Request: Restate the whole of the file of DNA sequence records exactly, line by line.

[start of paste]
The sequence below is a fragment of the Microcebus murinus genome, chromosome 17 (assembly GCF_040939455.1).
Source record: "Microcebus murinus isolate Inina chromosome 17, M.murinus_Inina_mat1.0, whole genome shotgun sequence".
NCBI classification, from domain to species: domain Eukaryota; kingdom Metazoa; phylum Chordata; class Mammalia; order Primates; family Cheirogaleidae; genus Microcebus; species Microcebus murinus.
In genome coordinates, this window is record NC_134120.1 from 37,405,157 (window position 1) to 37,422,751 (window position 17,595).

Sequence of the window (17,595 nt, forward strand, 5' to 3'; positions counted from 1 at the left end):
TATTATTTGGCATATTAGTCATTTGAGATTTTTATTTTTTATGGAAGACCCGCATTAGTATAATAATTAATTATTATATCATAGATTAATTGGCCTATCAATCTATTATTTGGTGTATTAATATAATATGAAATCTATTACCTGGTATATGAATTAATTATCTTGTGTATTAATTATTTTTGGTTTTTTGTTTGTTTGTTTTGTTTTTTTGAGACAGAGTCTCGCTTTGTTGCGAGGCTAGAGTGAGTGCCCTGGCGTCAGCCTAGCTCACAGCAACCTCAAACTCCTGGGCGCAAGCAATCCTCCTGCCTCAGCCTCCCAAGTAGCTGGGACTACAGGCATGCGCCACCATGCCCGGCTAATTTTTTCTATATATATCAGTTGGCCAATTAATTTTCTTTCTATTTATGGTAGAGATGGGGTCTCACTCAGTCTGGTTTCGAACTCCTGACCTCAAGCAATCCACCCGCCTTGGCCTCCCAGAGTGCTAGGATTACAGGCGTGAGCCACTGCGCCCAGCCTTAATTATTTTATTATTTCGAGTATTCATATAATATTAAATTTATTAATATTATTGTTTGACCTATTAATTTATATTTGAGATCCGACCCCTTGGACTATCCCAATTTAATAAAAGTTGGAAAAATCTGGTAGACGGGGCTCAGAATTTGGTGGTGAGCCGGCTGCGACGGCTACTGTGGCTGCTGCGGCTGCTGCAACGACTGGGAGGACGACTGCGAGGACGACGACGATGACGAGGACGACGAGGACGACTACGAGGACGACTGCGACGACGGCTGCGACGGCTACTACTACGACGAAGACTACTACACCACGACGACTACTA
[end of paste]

The sequence below is a fragment of the Microcebus murinus genome, chromosome 17 (assembly GCF_040939455.1).
Source record: "Microcebus murinus isolate Inina chromosome 17, M.murinus_Inina_mat1.0, whole genome shotgun sequence".
NCBI classification, from domain to species: domain Eukaryota; kingdom Metazoa; phylum Chordata; class Mammalia; order Primates; family Cheirogaleidae; genus Microcebus; species Microcebus murinus.
In genome coordinates, this window is record NC_134120.1 from 37,405,157 (window position 1) to 37,422,751 (window position 17,595).

Sequence of the window (17,595 nt, forward strand, 5' to 3'; positions counted from 1 at the left end):
TATTATTTGGCATATTAGTCATTTGAGATTTTTATTTTTTATGGAAGACCCGCATTAGTATAATAATTAATTATTATATCATAGATTAATTGGCCTATCAATCTATTATTTGGTGTATTAATATAATATGAAATCTATTACCTGGTATATGAATTAATTATCTTGTGTATTAATTATTTTTGGTTTTTTGTTTGTTTGTTTTGTTTTTTTGAGACAGAGTCTCGCTTTGTTGCGAGGCTAGAGTGAGTGCCCTGGCGTCAGCCTAGCTCACAGCAACCTCAAACTCCTGGGCGCAAGCAATCCTCCTGCCTCAGCCTCCCAAGTAGCTGGGACTACAGGCATGCGCCACCATGCCCGGCTAATTTTTTCTATATATATCAGTTGGCCAATTAATTTTCTTTCTATTTATGGTAGAGATGGGGTCTCACTCAGTCTGGTTTCGAACTCCTGACCTCAAGCAATCCACCCGCCTTGGCCTCCCAGAGTGCTAGGATTACAGGCGTGAGCCACTGCGCCCAGCCTTAATTATTTTATTATTTCGAGTATTCATATAATATTAAATTTATTAATATTATTGTTTGACCTATTAATTTATATTTGAGATCCGACCCCTTGGACTATCCCAATTTAATAAAAGTTGGAAAAATCTGGTAGACGGGGCTCAGAATTTGGTGGTGAGCCGGCTGCGACGGCTACTGTGGCTGCTGCGGCTGCTGCAACGACTGGGAGGACGACTGCGAGGACGACGACGATGACGAGGACGACGAGGACGACTACGAGGACGACTGCGACGACGGCTGCGACGGCTACTACTACGACGAAGACTACTACACCACGACGACTACTA